November 14, 2003



India Rejects US Allegation of Dumping Low-Cost Seafood

Today, India's shrimp traders rejected allegations by American shrimpers that the Indians have been dumping low-cost seafood, but acknowledged that exports have plunged because of tighter U.S. and European quality regulations.


"The biggest threat to Indian seafood exports is from America. The U.S. is now seeking an antidumping probe against shrimp imports from 16 countries, including India and China. That has affected our exports," Abraham Tharakan, president of the Seafood Association of India, told The Associated Press.


"We feel that the allegations of dumping by the U.S. are baseless. We export only quality products," Thakaran said.


The association said Thursday that seafood exports from India in the last six months stood at 136,074 metric tons compared with the 173,167 metric tons during the same period last year.


An eight-state group in the United States called the Southern Shrimp Alliance, led by Louisiana, is demanding punitive antidumping duties ranging from 40% to 200% on shrimp imports from India and other nations.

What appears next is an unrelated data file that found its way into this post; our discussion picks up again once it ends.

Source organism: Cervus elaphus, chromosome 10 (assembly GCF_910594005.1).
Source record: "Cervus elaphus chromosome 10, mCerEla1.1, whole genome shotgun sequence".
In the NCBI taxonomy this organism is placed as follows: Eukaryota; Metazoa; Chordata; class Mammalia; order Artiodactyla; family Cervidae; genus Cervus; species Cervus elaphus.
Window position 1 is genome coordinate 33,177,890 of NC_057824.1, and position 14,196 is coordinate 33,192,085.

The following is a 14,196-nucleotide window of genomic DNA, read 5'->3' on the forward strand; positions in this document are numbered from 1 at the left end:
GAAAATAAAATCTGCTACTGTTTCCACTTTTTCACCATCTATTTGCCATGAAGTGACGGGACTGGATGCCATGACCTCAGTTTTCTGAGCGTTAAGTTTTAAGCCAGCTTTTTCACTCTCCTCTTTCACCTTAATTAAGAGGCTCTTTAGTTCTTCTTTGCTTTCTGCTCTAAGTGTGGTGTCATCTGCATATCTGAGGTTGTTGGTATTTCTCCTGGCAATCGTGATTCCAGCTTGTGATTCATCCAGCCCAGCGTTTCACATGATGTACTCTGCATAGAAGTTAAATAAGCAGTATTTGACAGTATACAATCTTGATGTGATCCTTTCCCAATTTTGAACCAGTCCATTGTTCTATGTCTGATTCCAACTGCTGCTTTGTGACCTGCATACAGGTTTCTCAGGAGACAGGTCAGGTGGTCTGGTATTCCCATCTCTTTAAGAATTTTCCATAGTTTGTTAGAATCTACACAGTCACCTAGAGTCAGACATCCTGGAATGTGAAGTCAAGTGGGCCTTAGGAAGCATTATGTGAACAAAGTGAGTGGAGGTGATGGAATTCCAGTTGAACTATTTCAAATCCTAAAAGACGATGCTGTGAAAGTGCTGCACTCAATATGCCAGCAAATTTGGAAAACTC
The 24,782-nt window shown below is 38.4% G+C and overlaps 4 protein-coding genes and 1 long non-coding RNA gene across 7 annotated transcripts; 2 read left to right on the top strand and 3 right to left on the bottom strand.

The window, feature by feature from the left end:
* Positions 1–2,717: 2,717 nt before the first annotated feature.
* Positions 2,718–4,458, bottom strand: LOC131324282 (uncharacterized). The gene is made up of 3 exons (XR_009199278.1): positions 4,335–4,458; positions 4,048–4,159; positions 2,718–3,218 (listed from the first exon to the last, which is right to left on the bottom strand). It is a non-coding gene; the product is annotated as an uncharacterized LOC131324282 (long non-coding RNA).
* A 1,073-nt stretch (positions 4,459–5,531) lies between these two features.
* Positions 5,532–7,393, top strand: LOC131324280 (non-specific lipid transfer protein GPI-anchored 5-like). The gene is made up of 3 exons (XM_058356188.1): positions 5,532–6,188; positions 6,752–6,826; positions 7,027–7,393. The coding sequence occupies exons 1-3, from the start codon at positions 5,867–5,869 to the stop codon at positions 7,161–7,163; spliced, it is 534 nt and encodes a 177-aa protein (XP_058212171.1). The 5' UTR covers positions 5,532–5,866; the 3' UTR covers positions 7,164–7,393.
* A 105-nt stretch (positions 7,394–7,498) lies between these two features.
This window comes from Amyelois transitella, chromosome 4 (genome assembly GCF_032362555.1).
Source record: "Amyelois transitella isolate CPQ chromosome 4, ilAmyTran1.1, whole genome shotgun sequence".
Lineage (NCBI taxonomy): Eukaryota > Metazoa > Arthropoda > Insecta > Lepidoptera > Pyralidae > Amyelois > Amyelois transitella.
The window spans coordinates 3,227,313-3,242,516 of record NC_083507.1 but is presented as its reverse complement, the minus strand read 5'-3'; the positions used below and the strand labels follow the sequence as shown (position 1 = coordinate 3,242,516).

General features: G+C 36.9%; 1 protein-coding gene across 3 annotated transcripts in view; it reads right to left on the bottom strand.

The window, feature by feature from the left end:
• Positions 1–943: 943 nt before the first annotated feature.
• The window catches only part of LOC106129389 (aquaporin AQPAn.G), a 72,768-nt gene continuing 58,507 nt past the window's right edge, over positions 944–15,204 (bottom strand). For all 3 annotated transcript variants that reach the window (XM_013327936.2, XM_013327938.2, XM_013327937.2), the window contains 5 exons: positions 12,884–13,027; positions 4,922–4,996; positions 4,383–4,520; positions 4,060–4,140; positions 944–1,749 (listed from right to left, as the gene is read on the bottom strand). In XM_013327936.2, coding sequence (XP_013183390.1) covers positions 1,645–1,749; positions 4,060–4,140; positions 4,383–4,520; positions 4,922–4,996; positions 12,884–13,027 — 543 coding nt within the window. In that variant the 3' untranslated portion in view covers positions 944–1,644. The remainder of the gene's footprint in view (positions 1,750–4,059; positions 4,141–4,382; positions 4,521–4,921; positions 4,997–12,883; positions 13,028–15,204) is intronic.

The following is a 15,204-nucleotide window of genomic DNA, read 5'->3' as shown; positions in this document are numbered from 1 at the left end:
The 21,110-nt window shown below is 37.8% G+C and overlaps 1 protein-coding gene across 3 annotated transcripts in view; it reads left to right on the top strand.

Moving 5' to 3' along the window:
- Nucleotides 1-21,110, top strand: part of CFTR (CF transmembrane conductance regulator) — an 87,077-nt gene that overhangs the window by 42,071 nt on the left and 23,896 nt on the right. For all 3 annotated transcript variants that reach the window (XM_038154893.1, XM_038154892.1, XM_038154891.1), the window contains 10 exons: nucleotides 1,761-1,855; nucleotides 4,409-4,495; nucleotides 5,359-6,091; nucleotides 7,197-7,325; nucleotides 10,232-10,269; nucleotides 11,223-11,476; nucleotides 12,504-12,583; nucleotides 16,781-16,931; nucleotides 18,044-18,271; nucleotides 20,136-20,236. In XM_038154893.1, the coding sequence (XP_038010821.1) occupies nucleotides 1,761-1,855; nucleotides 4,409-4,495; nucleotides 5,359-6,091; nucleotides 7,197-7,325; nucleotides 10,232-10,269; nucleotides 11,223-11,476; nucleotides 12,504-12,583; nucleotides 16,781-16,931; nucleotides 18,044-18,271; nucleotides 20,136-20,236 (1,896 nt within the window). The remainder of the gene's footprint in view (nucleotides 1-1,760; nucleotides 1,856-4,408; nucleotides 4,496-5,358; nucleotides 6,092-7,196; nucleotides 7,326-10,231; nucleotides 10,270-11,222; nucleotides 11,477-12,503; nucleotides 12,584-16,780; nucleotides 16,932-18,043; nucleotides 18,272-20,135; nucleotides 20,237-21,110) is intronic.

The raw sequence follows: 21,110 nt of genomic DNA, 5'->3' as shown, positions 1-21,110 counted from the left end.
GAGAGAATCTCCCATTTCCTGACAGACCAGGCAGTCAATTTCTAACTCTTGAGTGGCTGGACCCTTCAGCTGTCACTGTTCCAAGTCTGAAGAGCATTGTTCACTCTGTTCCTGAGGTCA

American shrimpers say that they are being driven out of business by cheap imports as dockside prices for domestic shrimp plummet.


They are targeting the main shrimp exporters to the United States: China, India, Thailand, Ecuador, Vietnam, Brazil and Mexico.


Last year, India exported shrimp worth US$360 million globally.


Tharakan said Indian exporters have asked the Indian government to counter the Southern Shrimp Alliance's campaign, and are planning to hire a U.S. law firm to present their case before the U.S. government.


Meanwhile, some European countries have rejected Indian seafood shipments, saying that they contained antibiotic residues and traces of heavy metal, especially in fish and fish products.


In October, a team of seafood importers from the European Union visited processing units in Cochin, Madras and Bombay.


According to new European regulations, any container of seafood found testing positive for chloramphenicol, a banned drug residue, would be destroyed completely. That could mean big losses for Indian exporters, since each container is valued at around 10 million rupees